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Bill would enlarge restaurant non-smoking sections

The House approves a proposal to shift the balance between smokers and non-smokers.


© St. Petersburg Times, published April 13, 2000

Clearwater resident Dave Campbell smoked two packs a day until "the miracle happened" one morning in 1988: He just flat out quit cigarettes.

But he could always find smokers at restaurants.

"For the first two years I liked the smell of smoke," he remembers with amazement.

By the third year, "It began to offend me. Actually, it's not offending, it's painful. It burns my throat."

The state Legislature is about to make it a lot easier to get a table in smoke-free sections of Florida restaurants.

Right now, restaurants of 50 or more seats are allowed to give 65 percent of their tables over to smokers, leaving 35 percent to non-smokers. Under a bill that won preliminary approval by the House on Wednesday, restaurants would have to increase non-smoking seating to 50 percent by October. By October 2001, restaurants of all sizes must set aside at least 65 percent of seating for non-smokers.

"This is a fairness issue," said Rep. Lee Constantine, R-Altamonte Springs. The Senate has already given its preliminary approval to the proposal. Gov. Jeb Bush hasn't seen the proposal and does not have a position on it, according to his spokeswoman Elizabeth Hirst. The measure represents a significant expansion of the Florida Clean Indoor Air Act. Passed in 1985, the law prohibited smoking in public places except in designated smoking areas. It also set standards for smoking seating in restaurants, but it exempted restaurants that seated fewer than 50 patrons.

"This is a major accomplishment," said Jean Gonzalez, lobbyist for the American Heart Association. "Our goal eventually is to have smoke-free restaurants, and I think this moves us in that direction."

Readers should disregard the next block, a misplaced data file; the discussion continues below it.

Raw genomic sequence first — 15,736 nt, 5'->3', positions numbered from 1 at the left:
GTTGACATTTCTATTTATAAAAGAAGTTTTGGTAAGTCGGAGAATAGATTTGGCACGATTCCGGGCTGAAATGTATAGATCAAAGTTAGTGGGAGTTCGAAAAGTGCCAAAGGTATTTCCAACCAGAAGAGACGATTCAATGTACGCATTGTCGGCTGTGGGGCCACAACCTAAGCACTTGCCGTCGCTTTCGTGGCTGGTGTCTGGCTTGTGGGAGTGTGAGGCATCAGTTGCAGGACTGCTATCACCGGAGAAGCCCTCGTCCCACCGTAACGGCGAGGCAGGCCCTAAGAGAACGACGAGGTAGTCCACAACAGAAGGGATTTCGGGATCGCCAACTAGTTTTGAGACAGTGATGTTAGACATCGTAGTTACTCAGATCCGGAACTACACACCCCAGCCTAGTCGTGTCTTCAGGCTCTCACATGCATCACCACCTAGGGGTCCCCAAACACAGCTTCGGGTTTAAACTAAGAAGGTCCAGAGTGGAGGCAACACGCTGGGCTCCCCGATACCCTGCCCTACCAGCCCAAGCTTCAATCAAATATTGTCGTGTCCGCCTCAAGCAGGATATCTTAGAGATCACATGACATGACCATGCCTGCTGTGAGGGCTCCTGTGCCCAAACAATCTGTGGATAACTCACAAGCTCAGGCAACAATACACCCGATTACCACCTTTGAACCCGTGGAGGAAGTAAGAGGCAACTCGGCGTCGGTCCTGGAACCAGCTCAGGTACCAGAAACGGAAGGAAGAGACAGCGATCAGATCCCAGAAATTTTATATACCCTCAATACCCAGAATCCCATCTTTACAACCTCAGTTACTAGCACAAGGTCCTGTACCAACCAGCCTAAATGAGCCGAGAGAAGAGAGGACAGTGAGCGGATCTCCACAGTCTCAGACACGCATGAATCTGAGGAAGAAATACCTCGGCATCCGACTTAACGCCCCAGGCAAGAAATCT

The proposal represents a compromise between the powerful Florida Restaurant Association and anti-smoking groups.

Fearing profits would drop, restaurants have vigorously fought off past efforts to beef up the Florida Clean Indoor Air Act. In recent years, anti-smoking groups have unsuccessfully pushed to lift a ban that prohibits local governments from imposing restaurant smoking regulations that are tougher than the state's.

"Both sides said, let's quit this battle and meet in the middle," said Carol Dover, president of the Florida Restaurant Association. "In a lot of cases, this will be business as usual for us because a lot of restaurants have already cut back their smoking areas."

Restaurants had good reason to show good faith in negotiations: For the second year in a row, the Legislature is looking at cutting a per-drink tax restaurants pay.

Around Tampa Bay, managers at several restaurants said their smoking sections have shrunk dramatically because of the decline of smoking by their customers. Some say they still have longer waiting lines for non-smoking tables.

Peter Kreuziger, owner of Bon Appetit in Dunedin, quit smoking in 1979 and wanted to ban smoking in his restaurant for a long time. "I knew it would affect us adversely financially."

But last November, with only four tables left for smokers, he took the leap: No smoking inside the restaurant, only in the outdoor seating area.

"Much to my surprise, the business didn't decrease, it increased."

The prospect of new requirements didn't bother Skip Nalley, manager at Bob Evans in the Countryside section of Clearwater. "We exceed those levels already," Nalley said.

Some restaurateurs say that smoking customers still dine more leisurely, but most have backed away from the idea that smokers drink more, eat more and tip more.

At Chili's Bar and Grill, a 270-seat restaurant also in Countryside, the current division is about 50-50 counting the bar, which is smoker's territory, said manager Scott Whitmill. That usually means more of a wait for non-smokers, but he said the restaurant could adjust to the new rules. "It wouldn't hurt, probably make our lounge busier," he said.

Restaurants that don't comply with the new rule would be subject to discipline and a fine of between $100 and $500 per violation. The Department of Business and Professional Regulation is in charge of regulating restaurants.

But Dover, of the restaurant association, said it will be difficult to enforce. "We keep joking about how they will do this -- will there be smoking cops?"

In Tallahassee, Rep. Bob Starks, R-Casselberry, thinks Florida should follow California and impose a total ban on smoking in restaurants.

"We banned smoking on the airlines," said Starks, a pilot. "There was no great outcry."

Campbell, the Clearwater man who values smoke-free restaurants, suggested that people like him will press lawmakers for a ban sometime soon.

"We'll be one happy community of smokers and non-smokers for the next two years," he said.

But after that, "Everybody will be so fed up, restaurateurs and . . . the customers will flood the Legislature" and ask for a ban.

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